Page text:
Aspen Pharmacare and Indian drugmaker Laurus Labs have announced a deal enabling South Africa to access competitively priced active pharmaceutical ingredients (APIs) for local manufacture of antiretrovirals in Port Elizabeth. Photo: Simphiwe Mbokazi

CAPE TOWN – Aspen Pharmacare and Indian drugmaker Laurus Labs have announced a deal enabling South Africa to access competitively priced active pharmaceutical ingredients (APIs) for local manufacture of antiretrovirals in Port Elizabeth.

The deal gives Laurus – one of the world’s biggest ARV API suppliers – a foothold in the country which will support the government’s 90-90-90 UN treatment target to control the pandemic and work towards an HIV-free world.

The UNAids initiative is based on the principal of universal testing and treating. The world Aids body’s ambitious target hopes to see, by next year already, that 90% of those infected by HIV will be diagnosed, 90% of those diagnosed will be on antiretroviral treatment and 90% of people on ARVs will be virally suppressed. Viral suppression is when a person’s viral load – the amount of virus in an HIV-positive person’s blood – is at undetectable levels. This makes it almost impossible to transmit HIV, but it does not mean a person is cured, as the virus remains in the body.

Aspen Pharma has been the anchor supplier to the South African government since the inception of its ARV public programme in 2001.

Today, about 4,5-million, or 60% of South Africans living with HIV, have started ARV treatment. It’s the world’s largest public health system chronic care programme. The Health Department hopes to increase public sector ARV coverage to 6,1 million by 2020.

South Africa’s HIV strategy now entails “test and treat”, which means that everyone diagnosed with HIV in the public health system is placed on treatment – regardless of their CD4 count.

Stavros Nicolaou, senior executive for strategic trade at Aspen Pharmacare, says while ARV drug prices have reduced significantly over the years, sourcing ARV API has become challenging for local manufacturers.

“ARV API makes up around 70% of total ARV costs. But all ARV API is being controlled outside of South Africa, mostly coming from Indian and, to a lesser degree, Chinese suppliers,” Nicolaou explains.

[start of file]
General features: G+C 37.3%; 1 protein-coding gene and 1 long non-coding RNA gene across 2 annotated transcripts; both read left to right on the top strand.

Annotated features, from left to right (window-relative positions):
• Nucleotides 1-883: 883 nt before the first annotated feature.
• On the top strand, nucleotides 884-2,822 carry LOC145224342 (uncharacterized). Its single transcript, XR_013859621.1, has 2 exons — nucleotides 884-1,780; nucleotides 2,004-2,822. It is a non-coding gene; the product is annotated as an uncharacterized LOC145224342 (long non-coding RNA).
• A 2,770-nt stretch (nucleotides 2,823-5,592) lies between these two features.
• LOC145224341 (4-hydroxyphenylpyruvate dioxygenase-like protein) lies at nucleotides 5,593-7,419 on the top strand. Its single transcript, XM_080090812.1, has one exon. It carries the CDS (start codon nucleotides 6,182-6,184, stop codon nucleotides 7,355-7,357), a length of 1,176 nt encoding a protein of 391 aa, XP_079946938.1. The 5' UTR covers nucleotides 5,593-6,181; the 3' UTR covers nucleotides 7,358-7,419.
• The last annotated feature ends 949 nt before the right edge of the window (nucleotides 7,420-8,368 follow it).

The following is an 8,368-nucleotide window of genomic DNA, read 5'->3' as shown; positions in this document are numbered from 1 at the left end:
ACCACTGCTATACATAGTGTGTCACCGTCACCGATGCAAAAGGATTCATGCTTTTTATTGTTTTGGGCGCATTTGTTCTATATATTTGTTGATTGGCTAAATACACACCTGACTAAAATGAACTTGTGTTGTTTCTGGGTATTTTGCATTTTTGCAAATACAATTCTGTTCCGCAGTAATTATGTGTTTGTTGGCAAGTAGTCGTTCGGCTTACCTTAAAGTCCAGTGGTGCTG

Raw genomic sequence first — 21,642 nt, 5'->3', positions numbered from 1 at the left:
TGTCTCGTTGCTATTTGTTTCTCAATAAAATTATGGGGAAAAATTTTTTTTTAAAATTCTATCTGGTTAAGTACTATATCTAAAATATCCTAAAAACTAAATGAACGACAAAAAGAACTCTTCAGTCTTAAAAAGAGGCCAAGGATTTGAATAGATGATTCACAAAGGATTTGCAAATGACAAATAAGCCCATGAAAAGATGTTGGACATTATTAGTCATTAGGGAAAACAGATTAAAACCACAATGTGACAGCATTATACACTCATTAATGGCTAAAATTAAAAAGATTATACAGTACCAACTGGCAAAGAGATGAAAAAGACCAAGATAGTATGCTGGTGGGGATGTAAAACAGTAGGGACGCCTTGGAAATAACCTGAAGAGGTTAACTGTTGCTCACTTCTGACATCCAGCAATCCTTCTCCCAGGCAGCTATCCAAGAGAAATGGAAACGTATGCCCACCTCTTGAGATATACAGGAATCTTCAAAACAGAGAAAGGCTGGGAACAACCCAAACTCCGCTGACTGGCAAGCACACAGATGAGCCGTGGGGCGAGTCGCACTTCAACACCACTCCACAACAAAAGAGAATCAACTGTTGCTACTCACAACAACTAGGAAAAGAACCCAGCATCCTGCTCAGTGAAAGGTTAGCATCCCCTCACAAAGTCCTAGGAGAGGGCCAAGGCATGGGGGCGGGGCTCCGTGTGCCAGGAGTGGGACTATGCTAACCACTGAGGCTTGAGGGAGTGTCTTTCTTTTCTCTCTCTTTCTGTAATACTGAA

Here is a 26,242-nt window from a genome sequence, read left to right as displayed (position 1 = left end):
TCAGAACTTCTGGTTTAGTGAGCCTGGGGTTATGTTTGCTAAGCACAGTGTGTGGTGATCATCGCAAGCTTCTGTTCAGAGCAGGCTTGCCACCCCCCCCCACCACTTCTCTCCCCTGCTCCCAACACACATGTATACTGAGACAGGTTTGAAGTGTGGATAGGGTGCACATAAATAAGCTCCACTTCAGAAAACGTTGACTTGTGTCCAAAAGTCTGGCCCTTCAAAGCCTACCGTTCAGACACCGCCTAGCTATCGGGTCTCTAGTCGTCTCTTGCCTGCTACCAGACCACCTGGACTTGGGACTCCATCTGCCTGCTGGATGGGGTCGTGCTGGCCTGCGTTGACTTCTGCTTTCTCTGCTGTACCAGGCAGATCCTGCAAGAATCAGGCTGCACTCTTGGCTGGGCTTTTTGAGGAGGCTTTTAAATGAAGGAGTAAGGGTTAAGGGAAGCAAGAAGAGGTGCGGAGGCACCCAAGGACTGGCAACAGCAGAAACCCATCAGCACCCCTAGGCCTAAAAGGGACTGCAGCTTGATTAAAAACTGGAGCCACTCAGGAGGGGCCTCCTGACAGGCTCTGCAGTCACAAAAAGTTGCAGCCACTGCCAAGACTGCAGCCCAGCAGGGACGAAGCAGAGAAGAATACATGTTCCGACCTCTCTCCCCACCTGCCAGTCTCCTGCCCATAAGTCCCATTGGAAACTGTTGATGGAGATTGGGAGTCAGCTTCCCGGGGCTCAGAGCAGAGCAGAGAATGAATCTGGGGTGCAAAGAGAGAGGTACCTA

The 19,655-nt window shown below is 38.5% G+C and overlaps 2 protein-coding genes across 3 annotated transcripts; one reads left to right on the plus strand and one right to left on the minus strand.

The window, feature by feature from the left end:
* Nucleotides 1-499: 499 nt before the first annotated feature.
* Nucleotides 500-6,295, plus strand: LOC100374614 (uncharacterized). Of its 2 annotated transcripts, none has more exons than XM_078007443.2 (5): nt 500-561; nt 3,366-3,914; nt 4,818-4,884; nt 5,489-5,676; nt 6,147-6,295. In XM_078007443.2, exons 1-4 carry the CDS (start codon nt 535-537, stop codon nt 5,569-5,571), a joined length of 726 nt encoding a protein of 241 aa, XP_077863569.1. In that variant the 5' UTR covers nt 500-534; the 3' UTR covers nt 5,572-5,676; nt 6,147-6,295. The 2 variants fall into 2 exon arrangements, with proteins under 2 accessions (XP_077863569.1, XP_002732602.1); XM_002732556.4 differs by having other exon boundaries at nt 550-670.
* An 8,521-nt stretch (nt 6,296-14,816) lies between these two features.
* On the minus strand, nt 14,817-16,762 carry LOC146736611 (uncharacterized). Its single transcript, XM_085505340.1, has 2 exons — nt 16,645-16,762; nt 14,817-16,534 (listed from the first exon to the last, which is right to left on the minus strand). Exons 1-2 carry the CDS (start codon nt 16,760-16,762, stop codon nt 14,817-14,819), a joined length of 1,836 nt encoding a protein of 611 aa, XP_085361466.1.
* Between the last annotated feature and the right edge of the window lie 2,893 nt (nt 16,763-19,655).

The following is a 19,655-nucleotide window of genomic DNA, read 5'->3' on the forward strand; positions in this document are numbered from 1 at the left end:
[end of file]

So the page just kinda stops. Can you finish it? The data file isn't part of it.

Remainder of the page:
“Often these ARV suppliers become competitors to local ARV manufacturers. They hold most of the cards as they control 70% of the overall costing.”

He says this has led to an increasing number of ARV products being imported, at the expense of the local industry, which is exacerbated by exchange rate risk and long working capital cycles related to ARVs for SA producers.

It’s forced Aspen to relook its ARV model and address the competitive API advantage held by competitors abroad.

Nicolaou says Aspen believes local manufacture presents the best form of ensuring security of supply, particularly of life-saving and essential medicines such as ARVs.

“Ideally, as a country we should be manufacturing all 6,1 million required patient treatments in South Africa. But the current domestic capacities are nowhere near 6-million monthly patient treatments and with the API cards held elsewhere, the scope to increase local capacities to 6 million are limited.”

He says changing the model presents a local manufacturing opportunity for smaller players and black pharmaceutical industrialists to enter the local ARV formulation manufacturing space.

The Aspen and Laurus deal, in which the Indian firm acquired a 100% stake in Phekolong Pharmaceuticals (an Aspen subsidiary meaning “place of healing”) presents a strong ARV pipeline offering.

“Aspen will license its ARV dossiers and intellectual property to Phekolong on a royalty basis and Phekolong will supply and commercialise these ARV products into the South African public market, assisting to support and achieve the 90-90-90 target of the government.

“In turn, Laurus will directly supply Aspen API through Phekolong for Aspen to toll manufacture ARVs from its Port Elizabeth facilities for the local ARV public programme.”

The deal will ensure that the government has access to competitively priced ARV API because it allows for procurement through tendering, reducing working capital cycles and the exchange risk for local producers.

The Health Department is currently considering a supplementary ARV tender, which Aspen hopes to  participate in.

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